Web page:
One of America’s largest monuments to the Confederacy, the enormous 21-foot statue of Confederate Gen. Robert E. Lee, was hoisted off its pedestal where it once towered over Virginia’s capital city for over a century.
A crowd erupted cheers as the statue was lifted down to the ground before 9 a.m. Wednesday morning. According to AP News, after strapping harnesses around Lee and his horse, a construction worker raised his arms in the air and counted down till the statue was lifted down, which was met with jubilant shouts from the crowd of hundreds as they watched. After this, the work crew cut the statue into pieces.
This comes as a huge win for civil right activists, who have called for the removal of statues like this one for decades, and black people in general as many saw these statues as a painful symbol that protects the legacy of slavery and reminds us of the slavery that people of color face to this day.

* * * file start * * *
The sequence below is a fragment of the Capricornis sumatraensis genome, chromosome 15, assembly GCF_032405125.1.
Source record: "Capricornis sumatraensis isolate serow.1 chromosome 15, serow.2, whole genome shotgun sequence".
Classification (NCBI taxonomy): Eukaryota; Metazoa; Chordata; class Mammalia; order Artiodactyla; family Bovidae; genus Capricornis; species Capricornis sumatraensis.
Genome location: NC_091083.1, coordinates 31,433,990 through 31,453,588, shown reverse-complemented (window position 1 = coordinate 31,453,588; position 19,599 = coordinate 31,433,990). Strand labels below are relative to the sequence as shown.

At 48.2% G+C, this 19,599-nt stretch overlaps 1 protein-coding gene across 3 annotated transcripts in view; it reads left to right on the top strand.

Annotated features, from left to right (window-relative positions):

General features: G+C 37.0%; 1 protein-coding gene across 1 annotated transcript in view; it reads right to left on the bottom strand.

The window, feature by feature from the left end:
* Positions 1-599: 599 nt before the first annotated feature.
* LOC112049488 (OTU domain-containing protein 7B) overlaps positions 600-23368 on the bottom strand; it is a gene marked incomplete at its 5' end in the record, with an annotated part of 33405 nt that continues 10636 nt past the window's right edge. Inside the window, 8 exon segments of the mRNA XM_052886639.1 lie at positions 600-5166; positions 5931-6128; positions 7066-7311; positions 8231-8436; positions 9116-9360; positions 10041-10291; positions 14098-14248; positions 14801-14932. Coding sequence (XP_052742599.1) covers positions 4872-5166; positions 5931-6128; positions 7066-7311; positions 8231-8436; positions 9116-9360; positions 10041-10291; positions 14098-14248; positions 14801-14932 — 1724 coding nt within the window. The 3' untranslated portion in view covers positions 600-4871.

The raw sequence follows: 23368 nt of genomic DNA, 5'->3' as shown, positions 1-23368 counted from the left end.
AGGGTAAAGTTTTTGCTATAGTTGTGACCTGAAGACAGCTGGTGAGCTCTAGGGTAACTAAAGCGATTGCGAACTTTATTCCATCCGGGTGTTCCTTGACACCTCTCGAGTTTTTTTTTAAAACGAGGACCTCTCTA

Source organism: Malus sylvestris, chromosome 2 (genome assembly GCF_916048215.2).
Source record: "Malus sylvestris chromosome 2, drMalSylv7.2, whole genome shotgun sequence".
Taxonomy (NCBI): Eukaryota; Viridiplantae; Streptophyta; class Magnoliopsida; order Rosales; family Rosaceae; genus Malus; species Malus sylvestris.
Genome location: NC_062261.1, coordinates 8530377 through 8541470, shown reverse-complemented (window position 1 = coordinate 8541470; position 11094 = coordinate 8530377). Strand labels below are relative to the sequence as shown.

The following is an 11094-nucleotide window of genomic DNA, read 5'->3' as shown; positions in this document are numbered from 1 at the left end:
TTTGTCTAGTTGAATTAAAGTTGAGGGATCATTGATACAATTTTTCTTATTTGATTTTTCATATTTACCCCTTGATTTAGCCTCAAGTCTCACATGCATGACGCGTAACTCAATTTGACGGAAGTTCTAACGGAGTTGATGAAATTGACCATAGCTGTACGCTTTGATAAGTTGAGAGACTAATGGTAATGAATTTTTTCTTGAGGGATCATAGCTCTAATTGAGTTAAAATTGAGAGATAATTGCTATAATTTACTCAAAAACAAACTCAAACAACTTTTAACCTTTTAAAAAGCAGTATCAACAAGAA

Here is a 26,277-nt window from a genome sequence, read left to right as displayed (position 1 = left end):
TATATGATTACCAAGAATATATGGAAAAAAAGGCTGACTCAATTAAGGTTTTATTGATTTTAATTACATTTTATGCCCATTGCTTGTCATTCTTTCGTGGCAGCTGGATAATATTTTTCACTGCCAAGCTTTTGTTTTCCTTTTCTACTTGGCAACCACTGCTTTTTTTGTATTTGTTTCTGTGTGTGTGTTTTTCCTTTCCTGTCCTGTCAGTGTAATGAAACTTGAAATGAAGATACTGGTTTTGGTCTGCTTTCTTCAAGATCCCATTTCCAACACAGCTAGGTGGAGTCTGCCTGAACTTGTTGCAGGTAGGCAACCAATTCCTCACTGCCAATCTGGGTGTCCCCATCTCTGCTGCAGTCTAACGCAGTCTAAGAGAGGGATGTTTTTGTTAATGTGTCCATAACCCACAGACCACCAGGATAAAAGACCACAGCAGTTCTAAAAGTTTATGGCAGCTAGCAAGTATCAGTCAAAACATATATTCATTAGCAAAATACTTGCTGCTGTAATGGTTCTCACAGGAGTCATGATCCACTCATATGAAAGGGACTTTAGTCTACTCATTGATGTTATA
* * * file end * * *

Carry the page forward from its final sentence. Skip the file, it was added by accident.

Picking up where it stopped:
“This was a long time coming, part of the healing process so Virginia can move forward and be a welcoming state with inclusiveness and diversity,” says Gov. Ralph Northam who, along with Richmond Mayor Levar Stoney, made the decision to take down Confederate tributes. The statue was ordered to be taken down last summer; Northam cited the pain felt across the country last summer over the death of George Floyd in Minneapolis. AP News sates that the democrat said the statue represents “more than 400 years of history that we should not be proud of.”